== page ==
The demand for principled and transparent corporate moral judgement and ethical decision making in the workplace makes it necessary for business students as future managers to understand the expectations of ethical workplace conduct. Corporate scandals mean that there is enhanced interest in ensuring that ethical content is included in curricula in universities. In this study, we re‐visit the question of whether culture has an influence on ethical perceptions of workplace scenarios, using students enrolled in a College of Business in a (...)
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  6. Environmental Costs and Responsibilities Resulting from Oil Exploitation in Developing Countries: The Case of the Niger Delta of Nigeria.Gabriel Eweje - 2006 - Journal of Business Ethics 69 (1):27-56.
    Interest shown on the environmental impact of operations of multinational enterprises in developing countries has grown significantly recently, and has fuelled a heated public policy debate. In particular, there has been interest in the environmental degradation of host communities and nations resulting from the operations of multinational oil companies in developing countries. This article examines the issue of environmental costs and responsibilities resulting from oil exploitation and production in the Niger Delta region of Nigeria. The case study is based, in (...)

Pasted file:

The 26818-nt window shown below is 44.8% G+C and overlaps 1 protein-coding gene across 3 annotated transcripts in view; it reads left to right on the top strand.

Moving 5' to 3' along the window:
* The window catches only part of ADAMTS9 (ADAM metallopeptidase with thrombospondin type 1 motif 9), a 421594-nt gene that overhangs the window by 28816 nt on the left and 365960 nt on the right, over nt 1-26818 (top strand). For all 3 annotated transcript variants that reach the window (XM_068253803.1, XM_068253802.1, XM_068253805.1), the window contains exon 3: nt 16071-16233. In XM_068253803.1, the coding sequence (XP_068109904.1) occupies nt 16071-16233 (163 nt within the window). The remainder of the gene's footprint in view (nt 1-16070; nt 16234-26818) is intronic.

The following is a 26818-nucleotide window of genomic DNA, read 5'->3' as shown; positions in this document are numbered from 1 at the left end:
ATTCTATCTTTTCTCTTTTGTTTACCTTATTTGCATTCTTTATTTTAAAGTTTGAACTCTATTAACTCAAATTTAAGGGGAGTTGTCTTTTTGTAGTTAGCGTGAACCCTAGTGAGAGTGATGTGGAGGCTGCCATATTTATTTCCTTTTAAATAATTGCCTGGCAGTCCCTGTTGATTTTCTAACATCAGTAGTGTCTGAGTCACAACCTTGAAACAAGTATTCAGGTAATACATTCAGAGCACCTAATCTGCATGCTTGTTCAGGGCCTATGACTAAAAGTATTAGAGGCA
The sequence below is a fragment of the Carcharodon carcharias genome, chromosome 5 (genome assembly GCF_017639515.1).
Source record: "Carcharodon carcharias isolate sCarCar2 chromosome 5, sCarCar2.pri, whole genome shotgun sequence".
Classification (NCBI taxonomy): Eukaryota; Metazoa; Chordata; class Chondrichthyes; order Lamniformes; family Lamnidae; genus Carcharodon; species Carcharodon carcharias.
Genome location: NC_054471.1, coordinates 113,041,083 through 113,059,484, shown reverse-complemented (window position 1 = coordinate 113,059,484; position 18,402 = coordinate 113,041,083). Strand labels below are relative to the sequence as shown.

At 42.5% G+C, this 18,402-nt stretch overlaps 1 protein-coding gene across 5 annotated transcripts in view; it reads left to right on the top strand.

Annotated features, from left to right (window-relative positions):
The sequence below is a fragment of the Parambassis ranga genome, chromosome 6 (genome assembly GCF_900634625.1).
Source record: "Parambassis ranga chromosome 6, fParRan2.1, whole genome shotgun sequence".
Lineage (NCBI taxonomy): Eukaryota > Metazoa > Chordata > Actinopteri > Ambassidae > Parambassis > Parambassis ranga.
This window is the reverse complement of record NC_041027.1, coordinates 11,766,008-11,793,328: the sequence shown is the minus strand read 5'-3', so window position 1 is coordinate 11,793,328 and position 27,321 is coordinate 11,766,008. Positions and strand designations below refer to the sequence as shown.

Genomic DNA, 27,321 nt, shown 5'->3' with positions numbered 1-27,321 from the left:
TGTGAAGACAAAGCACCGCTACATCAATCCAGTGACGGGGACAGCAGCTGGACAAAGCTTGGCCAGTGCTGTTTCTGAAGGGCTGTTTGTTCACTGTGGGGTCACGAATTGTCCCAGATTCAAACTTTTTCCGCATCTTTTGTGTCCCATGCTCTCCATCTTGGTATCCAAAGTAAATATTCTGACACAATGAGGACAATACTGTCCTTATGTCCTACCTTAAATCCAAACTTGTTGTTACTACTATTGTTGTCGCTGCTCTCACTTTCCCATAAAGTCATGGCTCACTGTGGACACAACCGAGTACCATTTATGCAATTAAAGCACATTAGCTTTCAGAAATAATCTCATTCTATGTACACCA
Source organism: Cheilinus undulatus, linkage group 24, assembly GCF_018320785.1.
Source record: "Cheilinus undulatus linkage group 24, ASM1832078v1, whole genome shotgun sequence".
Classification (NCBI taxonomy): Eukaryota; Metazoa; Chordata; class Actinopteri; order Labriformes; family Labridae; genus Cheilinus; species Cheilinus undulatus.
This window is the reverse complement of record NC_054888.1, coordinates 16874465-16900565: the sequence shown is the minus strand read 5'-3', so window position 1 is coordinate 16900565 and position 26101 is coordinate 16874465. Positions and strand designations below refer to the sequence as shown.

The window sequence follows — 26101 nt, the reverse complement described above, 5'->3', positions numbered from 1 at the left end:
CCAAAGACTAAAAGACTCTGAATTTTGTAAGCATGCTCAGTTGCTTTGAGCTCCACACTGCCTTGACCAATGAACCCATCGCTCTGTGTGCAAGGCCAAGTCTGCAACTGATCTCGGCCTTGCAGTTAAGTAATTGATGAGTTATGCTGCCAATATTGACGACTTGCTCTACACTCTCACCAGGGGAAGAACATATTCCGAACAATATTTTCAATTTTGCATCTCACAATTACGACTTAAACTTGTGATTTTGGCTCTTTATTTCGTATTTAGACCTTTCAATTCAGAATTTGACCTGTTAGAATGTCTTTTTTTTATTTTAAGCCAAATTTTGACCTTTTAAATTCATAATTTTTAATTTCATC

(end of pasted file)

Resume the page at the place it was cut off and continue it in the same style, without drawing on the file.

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  7.  24
    Corporate response to an ethical incident: the case of an energy company in New Zealand.Gabriel Eweje & Minyu Wu - 2010 - Business Ethics 19 (4):379-392.
    The ethical behaviour and social responsibility of private companies, and in particular large corporations, is an important area of enquiry in contemporary social, economic and political thinking. In the past, a company's behaviour would be considered responsible as long as it stayed within the law of the society in which it operated or existed. Although this may be necessary, it is no longer sufficient. In this paper, we examine an energy company's response to an ethical incident in New Zealand which (...)
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  8.  41
    Corporate response to an ethical incident: the case of an energy company in New Zealand.Gabriel Eweje & Minyu Wu - 2010 - Business Ethics, the Environment and Responsibility 19 (4):379-392.
    The ethical behaviour and social responsibility of private companies, and in particular large corporations, is an important area of enquiry in contemporary social, economic and political thinking. In the past, a company's behaviour would be considered responsible as long as it stayed within the law of the society in which it operated or existed. Although this may be necessary, it is no longer sufficient. In this paper, we examine an energy company's response to an ethical incident in New Zealand which (...)
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  9.  55
    Hazardous Employment and Regulatory Regimes in the South African Mining Industry: Arguments for Corporate Ethics at Workplace.Gabriel Eweje - 2005 - Journal of Business Ethics 56 (2):163-183.
    This study examines the ethical position and behaviour of multinational mining companies regarding hazardous employment and health and safety of employees in the South African mining industry. Mining companies have long had a reputation for being unethical on health and safety issues. Too often there are occurrences of fatal accidents, which bring the ethical behaviour of multinational mining companies into question. The litmus test for the mining companies is to devise benchmark standards that will reduce accidents tremendously at their place (...)
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  10.  72